Chrysler/Fiat CEO Sees Sales Doubling In Five


Sergio Marchionne, CEO of Chrysler Group LLC, came to the stage at the New York Automotive Forum on Tuesday, and as he launched into his presentation about Fiat's acquisition of Chrysler last year and the company's government bailout, a heckler burst into the room, shouting imprecations and swearing that Chrysler LLC owes the American taxpayers cash for the bailout okayed by the Obama administration.

Marchionne took the moment in stride, conceding that the bailout was not universally popular. "On that day, Obama gave us a second chance," he said. "Obama committed to providing Chrysler working capital for 30 days. It would be remiss of me not to acknowledge that Chrysler LLC owes gratitude to the U.S. taxpayers. Government assistance as we know is not universally popular, as you have just heard."

Marchionne said that closing factories is necessary for the automotive business. "Around the globe, auto plants are operating below capacity," he said, noting that global capacity for cars and trucks is 94 million, "which is 30 million more than the market can adjust to."



Another historic, he said, is inefficiency. Underperformance has been characteristic of the entire industry. For the past 30 years, the European and American automakers lost half their value. In any other industry, he said, the reaction would be, "let's find out who's responsible for this and get rid of them."

Fiat/Chrysler chief Marchionne said that by 2014, more than half of Chrysler vehicles will use Fiat architecture and over 40% will have Fiat powertrains or technology. He added that Fiat will develop car platforms while Chrysler oversees development of large vehicles. "The deal represents an enormous step forward for both of us."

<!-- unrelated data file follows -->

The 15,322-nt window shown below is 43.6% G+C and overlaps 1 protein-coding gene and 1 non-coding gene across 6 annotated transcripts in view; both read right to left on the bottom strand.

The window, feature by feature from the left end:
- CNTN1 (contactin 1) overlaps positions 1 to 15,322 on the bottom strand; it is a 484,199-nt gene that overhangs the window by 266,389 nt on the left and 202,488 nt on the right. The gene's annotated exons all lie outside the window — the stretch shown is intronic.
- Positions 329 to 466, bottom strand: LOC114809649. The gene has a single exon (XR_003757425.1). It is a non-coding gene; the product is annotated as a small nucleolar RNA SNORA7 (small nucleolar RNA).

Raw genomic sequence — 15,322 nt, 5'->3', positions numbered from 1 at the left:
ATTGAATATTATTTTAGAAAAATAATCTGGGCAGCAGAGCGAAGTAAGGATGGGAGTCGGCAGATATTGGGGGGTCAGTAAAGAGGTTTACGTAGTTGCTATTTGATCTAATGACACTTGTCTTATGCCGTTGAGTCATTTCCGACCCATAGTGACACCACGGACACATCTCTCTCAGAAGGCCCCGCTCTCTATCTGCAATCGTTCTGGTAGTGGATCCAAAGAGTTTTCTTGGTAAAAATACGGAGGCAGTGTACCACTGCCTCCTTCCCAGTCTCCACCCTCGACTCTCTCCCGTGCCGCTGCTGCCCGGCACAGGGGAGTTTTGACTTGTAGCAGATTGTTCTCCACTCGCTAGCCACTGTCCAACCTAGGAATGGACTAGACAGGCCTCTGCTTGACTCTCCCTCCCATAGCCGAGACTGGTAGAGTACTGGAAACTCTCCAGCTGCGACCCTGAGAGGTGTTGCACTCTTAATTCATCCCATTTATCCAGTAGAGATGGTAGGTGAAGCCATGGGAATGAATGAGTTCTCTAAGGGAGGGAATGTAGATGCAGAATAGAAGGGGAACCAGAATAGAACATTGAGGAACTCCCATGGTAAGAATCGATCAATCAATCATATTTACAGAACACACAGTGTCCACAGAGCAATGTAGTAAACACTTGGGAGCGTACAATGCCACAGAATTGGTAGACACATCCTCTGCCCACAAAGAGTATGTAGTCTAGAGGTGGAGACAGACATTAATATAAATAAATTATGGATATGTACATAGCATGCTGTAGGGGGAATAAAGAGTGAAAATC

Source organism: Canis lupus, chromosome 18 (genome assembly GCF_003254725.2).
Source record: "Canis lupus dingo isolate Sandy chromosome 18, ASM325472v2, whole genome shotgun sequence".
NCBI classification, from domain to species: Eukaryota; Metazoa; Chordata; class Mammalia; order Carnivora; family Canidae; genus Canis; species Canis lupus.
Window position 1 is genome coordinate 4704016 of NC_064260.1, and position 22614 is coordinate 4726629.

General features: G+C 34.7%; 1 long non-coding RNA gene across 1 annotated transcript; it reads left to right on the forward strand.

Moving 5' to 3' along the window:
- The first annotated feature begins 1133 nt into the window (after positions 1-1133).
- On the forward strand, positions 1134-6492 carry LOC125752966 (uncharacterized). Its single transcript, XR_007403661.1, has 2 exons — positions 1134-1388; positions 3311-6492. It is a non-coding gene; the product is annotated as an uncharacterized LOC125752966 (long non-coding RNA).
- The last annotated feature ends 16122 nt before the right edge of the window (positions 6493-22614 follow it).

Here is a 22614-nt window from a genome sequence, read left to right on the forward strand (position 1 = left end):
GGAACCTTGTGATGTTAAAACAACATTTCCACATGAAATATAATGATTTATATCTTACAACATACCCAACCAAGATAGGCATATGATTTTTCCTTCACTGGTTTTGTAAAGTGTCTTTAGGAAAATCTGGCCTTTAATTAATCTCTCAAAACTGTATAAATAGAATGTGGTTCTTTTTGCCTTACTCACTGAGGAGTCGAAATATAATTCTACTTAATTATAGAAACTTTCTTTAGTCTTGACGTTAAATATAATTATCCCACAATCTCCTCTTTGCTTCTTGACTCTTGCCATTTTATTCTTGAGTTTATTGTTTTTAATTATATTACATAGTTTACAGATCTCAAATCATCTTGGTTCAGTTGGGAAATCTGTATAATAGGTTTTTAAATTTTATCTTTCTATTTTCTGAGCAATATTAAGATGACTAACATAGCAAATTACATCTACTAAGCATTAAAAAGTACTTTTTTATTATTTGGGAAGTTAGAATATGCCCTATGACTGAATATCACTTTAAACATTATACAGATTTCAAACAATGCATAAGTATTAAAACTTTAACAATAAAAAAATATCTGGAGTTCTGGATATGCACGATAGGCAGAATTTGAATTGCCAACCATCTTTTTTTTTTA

Marchionne conceded that history has not been kind to corporate marriages, especially ones that attempt to forge consolidations across cultures and oceans.

"But," he said, "this relationship is about partnering, and listening, not dictating. Attempting to impose answers across cultures doesn't work and fails. By contrast, tearing down walls is something on which the survival of the entire industry depends. And the quality of integration depends on the style of leadership."

Per Marchionne, the company will end the year with a $5 billion cash balance. "We intend to break even on operating business this year, with operating profit increasing. In five years, we will double global sales to 2.8 million cars."

He said that 75% of Chrysler's vehicle lineup will be new or renewed by the end of the year and that 100% will be refreshed or renewed by the end of 2012. In December, Fiat brings the 500 to American roads, the first Fiat in the U.S. in 25 years. In 2012, there will be a pure electric version for the U.S. market, per Marchionne.

The company is also making a $500 million investment in the U.S. retail network, he said, adding that the 50 letters of intent the company has sent to dealerships it had earlier intended to close "brings 86 dealers back to the fold, so 25% of dealers who chose to arbitrate Chrysler's decision to resize dealerships to meet the market will remain open."

"We have one last chance to make it real," he said, quoting Bruce Springsteen. "It rarely happens in life that you get a second chance. The failure of most automakers is they fail to react. At Chrysler, thanks to the alliance with Fiat, we have a second chance."


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